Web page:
2007 Volume 48 Issue 11 Pages 2923-2927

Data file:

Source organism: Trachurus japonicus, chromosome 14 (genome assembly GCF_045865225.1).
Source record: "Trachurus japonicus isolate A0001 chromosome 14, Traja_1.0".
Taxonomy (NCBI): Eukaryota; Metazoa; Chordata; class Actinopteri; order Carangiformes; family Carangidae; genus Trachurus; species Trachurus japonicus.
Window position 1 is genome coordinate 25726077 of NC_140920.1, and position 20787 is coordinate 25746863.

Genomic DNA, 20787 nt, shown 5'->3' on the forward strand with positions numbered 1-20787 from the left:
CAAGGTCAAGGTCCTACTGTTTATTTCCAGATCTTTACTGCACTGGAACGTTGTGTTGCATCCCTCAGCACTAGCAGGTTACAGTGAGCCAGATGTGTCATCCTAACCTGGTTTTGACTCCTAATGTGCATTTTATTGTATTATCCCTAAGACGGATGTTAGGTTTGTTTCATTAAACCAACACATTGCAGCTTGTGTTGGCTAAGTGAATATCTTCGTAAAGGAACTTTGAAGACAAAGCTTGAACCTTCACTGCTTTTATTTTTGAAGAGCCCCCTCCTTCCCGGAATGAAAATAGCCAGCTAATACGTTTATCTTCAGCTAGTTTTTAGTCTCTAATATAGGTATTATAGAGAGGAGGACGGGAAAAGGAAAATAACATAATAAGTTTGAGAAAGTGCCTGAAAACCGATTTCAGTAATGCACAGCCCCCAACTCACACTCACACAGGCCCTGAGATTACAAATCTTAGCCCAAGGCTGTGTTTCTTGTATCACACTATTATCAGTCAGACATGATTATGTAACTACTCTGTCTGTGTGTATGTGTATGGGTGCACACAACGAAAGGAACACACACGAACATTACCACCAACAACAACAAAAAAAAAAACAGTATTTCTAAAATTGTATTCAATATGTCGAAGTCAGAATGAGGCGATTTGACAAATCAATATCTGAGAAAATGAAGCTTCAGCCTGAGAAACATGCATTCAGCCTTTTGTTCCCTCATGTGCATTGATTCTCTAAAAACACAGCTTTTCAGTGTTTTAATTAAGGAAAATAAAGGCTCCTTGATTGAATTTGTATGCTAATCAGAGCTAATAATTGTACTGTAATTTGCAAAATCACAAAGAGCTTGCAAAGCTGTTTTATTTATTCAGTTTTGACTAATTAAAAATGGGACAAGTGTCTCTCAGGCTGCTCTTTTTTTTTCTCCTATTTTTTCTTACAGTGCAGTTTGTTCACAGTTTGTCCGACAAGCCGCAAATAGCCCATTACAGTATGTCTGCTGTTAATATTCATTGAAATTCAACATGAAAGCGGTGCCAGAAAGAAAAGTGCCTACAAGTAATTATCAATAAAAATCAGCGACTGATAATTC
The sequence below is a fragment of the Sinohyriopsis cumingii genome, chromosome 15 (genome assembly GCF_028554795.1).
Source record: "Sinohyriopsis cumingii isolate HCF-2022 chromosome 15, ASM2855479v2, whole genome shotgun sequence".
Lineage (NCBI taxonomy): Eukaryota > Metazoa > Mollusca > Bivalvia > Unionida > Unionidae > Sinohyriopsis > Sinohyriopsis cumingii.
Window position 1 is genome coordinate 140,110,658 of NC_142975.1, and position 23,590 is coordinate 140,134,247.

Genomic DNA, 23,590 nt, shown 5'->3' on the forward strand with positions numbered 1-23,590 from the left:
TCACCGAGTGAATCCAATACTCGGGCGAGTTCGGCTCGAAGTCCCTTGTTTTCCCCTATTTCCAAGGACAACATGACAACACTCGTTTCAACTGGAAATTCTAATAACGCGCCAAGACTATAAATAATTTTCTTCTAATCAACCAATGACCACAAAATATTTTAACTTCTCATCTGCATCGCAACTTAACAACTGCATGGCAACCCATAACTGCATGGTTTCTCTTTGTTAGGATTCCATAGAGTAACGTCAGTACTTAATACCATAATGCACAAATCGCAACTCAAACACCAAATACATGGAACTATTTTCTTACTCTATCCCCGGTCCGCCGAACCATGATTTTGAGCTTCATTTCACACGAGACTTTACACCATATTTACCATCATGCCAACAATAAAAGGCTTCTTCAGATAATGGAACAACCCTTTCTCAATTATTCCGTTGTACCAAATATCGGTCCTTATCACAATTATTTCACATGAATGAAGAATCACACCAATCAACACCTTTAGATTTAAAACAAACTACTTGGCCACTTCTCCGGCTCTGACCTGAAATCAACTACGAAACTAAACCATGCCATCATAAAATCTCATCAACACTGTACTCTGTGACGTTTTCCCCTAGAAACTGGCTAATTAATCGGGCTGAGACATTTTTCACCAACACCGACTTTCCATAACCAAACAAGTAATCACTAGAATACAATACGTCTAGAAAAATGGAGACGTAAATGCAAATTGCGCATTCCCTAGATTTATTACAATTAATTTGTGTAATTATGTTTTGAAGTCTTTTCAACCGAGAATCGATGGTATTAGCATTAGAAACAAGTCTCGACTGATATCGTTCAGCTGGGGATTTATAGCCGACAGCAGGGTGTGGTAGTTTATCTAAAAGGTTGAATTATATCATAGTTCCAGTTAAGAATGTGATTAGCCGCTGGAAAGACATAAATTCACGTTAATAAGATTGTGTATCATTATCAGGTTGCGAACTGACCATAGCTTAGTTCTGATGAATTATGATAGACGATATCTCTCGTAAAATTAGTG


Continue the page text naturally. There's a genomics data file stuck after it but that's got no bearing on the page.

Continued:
The aged-rejuvenation-glue-liquid (ARGL) shear band model has been proposed for metallic glasses (Acta Mater. 54 (2006) 4293), based on small-scale molecular dynamics simulations up to 20,000 atoms and thermomechanical analysis. The model predicts the existence of a critical lengthscale ∼10 nm, above which melting could occur in shear-alienated glass. Large-scale molecular dynamics simulations with up to 5 million atoms have directly verified this prediction. When the applied stress exceeds the glue traction (computed separately before in a shear cohesive zone, or an amorphous-amorphous “generalized stacking fault energy” calculation), we indeed observe maturation of the shear band embryo into bona fide shear crack, accompanied by melting. In contrast, when the applied stress is below the glue traction, the shear band embryo does not propagate, becomes diffuse, and eventually dies. Thus this all-important quantity, the glue traction which is a property of shear-alienated glass, controls the macroscopic yield point of well-aged glass. We further suggest that the disruption of chemical short-range order (“chemical softening”) governs the glue traction microscopically. Catastrophic thermal softening occurs only after chemical alienation and softening in our simulation, after the shear band embryo has already run a critical length.